BANGOR — Bangor Natural Gas filed suit March 3 against the town of Frankfort over a $14,851.81 tax bill for 2021 issued to the company for a portion of a pipeline running through the town that transports fuel to the company’s facility in Bangor. The company leases the pipeline from The Loring Development Authority of Maine, the public municipal corporation that owns it.

As of March 14, the town had abated the bill because it misidentified Bangor Natural Gas Co. as Bangor Gas Co., town attorney William Kelly said in an email. The town will look at information provided by the company with an expert and then the Board of Assessors will review the case and consider the exemption now claimed by the company.

Because the entire tax bill was abated, Kelly will file a motion for dismissal of the suit.

The complaint, filed in Penobscot County Superior Court, states that no municipality the pipeline runs through has issued a tax bill to Loring for it. Because the pipeline is owned by a public instrumentality of the state, the gas company argues, it is exempt from property taxation. No other town has issued a tax bill to lessees of other property on the former air base owned by Loring.

The statute that established the Loring Development Authority makes clear that its property cannot be taxed, but does not mention anything specifically preventing its lessees from being taxed, according to the Maine Legislature’s website.

But the complaint cites a suit that determined municipalities cannot assess property taxes on the lessees of land owned by the Maine Turnpike Authority, because such land is exempt from property tax.

In a March 11 interview, Kelly said the property taxation aspect of the statute governing the Loring property has to be interpreted. “This is a bit of a novel issue with this statute, so it will be something that we’ll have to work through,” he said in an interview with The Republican Journal.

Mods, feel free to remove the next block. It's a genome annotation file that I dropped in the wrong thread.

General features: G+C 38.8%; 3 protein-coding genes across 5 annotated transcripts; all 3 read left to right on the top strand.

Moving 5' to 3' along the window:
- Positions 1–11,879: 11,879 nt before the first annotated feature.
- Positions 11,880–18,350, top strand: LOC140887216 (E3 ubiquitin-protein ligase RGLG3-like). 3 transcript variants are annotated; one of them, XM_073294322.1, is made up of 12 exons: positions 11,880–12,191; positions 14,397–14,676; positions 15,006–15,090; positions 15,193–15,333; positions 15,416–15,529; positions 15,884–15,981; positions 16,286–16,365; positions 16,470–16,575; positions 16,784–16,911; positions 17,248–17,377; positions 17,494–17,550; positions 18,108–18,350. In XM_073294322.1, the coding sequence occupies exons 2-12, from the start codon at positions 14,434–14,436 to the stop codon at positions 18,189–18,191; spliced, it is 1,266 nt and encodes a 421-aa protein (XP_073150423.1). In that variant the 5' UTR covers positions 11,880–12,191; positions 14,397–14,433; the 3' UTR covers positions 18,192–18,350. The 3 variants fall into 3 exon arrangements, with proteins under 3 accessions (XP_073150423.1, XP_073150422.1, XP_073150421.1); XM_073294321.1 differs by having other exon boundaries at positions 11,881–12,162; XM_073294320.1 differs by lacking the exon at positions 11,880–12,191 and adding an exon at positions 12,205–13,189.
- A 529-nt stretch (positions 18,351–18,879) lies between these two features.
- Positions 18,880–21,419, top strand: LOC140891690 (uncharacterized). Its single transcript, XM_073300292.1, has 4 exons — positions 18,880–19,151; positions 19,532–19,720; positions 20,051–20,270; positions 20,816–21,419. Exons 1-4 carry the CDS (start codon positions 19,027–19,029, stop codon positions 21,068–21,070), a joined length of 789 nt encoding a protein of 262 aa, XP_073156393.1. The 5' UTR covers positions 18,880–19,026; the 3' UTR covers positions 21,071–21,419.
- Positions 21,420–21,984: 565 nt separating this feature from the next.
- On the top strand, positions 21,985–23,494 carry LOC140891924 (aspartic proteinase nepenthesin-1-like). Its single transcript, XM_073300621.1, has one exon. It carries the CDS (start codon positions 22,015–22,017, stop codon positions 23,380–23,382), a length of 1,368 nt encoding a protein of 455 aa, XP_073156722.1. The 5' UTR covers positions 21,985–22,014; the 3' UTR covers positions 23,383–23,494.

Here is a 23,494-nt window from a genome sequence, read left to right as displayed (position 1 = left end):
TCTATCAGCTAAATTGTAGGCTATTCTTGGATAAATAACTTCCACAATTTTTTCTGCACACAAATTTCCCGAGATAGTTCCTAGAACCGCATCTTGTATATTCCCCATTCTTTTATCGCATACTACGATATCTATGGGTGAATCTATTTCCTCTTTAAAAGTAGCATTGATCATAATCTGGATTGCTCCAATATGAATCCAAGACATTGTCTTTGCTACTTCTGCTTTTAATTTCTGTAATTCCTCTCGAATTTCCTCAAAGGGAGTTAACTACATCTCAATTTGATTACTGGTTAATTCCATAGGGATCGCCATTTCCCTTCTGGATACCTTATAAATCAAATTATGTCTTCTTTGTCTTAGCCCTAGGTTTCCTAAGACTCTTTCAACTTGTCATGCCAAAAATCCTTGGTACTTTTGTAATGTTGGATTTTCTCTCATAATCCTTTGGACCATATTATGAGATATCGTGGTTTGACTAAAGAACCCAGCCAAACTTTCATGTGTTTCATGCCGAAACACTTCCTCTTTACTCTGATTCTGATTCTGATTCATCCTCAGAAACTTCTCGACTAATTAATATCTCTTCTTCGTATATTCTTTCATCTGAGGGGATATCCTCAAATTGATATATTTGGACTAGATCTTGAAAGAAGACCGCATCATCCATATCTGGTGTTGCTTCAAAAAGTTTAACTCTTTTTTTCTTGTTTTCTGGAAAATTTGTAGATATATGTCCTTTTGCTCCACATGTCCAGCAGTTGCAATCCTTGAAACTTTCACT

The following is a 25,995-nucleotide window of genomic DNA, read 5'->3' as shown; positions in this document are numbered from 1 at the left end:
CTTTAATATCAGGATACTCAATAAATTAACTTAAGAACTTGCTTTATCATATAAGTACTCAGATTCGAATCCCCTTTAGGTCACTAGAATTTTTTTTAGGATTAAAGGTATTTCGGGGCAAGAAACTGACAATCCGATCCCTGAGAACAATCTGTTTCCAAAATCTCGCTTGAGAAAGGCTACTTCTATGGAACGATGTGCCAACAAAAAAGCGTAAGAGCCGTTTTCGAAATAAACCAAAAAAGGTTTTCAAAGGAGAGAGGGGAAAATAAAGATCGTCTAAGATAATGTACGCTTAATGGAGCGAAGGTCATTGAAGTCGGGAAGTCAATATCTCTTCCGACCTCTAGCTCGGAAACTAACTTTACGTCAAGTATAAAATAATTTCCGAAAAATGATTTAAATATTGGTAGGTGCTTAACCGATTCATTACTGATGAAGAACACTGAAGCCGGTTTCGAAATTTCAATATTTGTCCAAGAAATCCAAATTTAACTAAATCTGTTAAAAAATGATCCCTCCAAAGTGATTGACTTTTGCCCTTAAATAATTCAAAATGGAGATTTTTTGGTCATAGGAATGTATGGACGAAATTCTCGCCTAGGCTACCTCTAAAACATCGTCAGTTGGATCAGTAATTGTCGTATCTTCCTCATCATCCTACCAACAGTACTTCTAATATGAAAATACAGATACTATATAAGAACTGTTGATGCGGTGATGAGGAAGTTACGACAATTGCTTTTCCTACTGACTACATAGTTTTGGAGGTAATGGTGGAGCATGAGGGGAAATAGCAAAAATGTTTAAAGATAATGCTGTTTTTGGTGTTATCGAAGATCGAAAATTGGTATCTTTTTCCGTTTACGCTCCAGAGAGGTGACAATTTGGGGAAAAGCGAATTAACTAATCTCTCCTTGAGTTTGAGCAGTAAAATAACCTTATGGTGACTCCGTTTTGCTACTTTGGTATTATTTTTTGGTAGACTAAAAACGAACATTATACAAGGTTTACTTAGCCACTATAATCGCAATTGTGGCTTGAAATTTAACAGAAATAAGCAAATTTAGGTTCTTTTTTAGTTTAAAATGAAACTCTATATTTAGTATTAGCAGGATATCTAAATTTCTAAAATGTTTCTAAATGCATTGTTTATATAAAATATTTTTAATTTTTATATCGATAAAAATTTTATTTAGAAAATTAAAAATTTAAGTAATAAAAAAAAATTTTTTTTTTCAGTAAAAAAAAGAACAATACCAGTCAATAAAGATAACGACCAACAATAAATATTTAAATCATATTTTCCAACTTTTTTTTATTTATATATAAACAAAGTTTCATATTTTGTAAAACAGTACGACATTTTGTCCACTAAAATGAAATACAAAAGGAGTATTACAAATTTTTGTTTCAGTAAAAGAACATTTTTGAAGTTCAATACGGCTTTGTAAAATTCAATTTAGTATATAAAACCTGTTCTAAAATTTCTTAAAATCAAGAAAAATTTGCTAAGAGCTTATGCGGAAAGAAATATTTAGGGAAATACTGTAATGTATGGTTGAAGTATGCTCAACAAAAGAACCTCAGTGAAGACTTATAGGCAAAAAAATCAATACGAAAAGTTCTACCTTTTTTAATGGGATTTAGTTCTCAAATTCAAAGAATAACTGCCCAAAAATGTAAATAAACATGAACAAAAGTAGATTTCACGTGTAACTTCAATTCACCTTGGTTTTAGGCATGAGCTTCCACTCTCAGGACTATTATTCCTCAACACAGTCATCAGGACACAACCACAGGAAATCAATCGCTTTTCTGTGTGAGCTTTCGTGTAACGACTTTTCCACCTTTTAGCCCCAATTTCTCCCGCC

It is his understanding that the portion of the pipeline from Bangor to Limestone is being “mothballed,” or removed from use, he said in an email to The Journal March 10. The portion of the pipeline from Searsport to Bangor is possessed, maintained and used by a private company, he said, which is the gas company.

Maine statute allows for tenants in common or joint tenants to be taxed on property they lease, according to the Legislature’s website.

The town issued the 2021 tax bill to the gas company for 5 1/2 miles of pipeline that runs through the town, Kelly said in the March 10 email. The town valued the land at $1,072,333 on the bill that was recently abated. When the company received the bill, it advised the town of the pipeline’s exemption status, according to the complaint. The company asked the town to correct what it considered an illegality on its own.

Kelly said he sent a letter to the attorney representing the company requesting more information about the pipeline and its uses. Before providing the requested information, the company filed the suit.

The Loring Development Authority of Maine was established in 1993 to redevelop the former Loring Air Force Base in Limestone, according to the complaint. It acquired the pipeline in 2005.

The town had tried to issue a tax bill to Bangor Natural Gas, which was under a different name at the time, for the 2013 tax year, but the town’s Board of Assessors voted to abate the bill for the value of the pipeline after the company told the town the taxation was unlawful, the complaint says.

Maritime Energy has a privately owned pipeline that runs through the town, which is taxed, Kelly said March 11. He said the town has experience with taxing pipelines.

Kelly invited officials from other towns along the pipeline from Searsport to Bangor to contact him or the Frankfort Select Board to discuss broader participation in the novel issue.